Here are some suggested organisations that offer expert advice on SN.
ASD and "naughty" behaviour.(13 Posts)
I have a meeting coming up at school for ds2 to try to get some support
He masks in school and copies his peers, but is told off for giddy outbursts and other things which, when he's told me, I think are stims (clicking, pulling his fingers back, things like that).
Going by behaviour at home, I'm also pretty sure the giddiness is a sensory thing, triggered by things like change, too much noise, too much excitement.
School are certain these things are down to naughtiness, because after all, he is a 10 yr old boy who can do naughty things, it's not all down to ASD. This hasn't been said outright, but the times he has been told off, they know that he's just being naughty.
How do I tackle this?
CAMHS are also involved, but despite ds's diagnosis, they are still pointing the finger at parenting, so I hunk they will back school up.
Specialist services are involved, but I've yet to see any changes.
I do find it so frustrated when it is presumed that behaviour is due to parenting. Even though I am a teacher myself I have had comments from school about DS1 (who has atypical autism) such as 'we would not let him get away with that at school' - implying that I let him get away with things at home. I had hoped getting the diagnosis would prevent some of the misunderstandings but I think he is still misunderstood at school. I have got a fantastic book called 'Understanding your child's sensory signals' 3rd Edition by Angie Voss. It talks about some of the behaviours and then says what might be causing them and how to deal with them. Looking through it you might find sections that you could highlight to the professionals involved who might take more notice if it is written in black and white.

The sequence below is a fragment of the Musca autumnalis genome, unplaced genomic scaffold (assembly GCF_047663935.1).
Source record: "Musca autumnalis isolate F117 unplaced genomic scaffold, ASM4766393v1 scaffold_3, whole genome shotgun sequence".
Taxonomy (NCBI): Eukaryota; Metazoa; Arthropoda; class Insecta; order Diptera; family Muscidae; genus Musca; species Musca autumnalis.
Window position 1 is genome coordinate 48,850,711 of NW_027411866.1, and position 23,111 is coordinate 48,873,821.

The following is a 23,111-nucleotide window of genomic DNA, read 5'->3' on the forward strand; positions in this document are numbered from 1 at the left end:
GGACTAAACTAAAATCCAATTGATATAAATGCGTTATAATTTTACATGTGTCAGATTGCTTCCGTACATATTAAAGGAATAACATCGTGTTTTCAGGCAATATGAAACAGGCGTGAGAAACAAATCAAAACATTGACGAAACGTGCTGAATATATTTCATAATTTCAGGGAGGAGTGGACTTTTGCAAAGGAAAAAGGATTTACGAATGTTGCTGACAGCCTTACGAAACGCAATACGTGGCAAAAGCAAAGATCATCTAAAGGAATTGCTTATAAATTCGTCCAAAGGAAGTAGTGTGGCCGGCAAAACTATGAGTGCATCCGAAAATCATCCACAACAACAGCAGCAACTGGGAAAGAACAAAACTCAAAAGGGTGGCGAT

Thank you Lori, I've bought the kindle book, so will have a read.
We naively thought a diagnosis would help, but nope!
The meeting is in a couple of weeks I think, I'm going to be prepared for it.
On the plus side ds watched Autistic Genius on YouTube tonight and loved it, really identified with the things he was saying. I might spam the headteacher with relevant videos!
If he was just being "naughty" why are the normal strategies / sanctions that school use not working?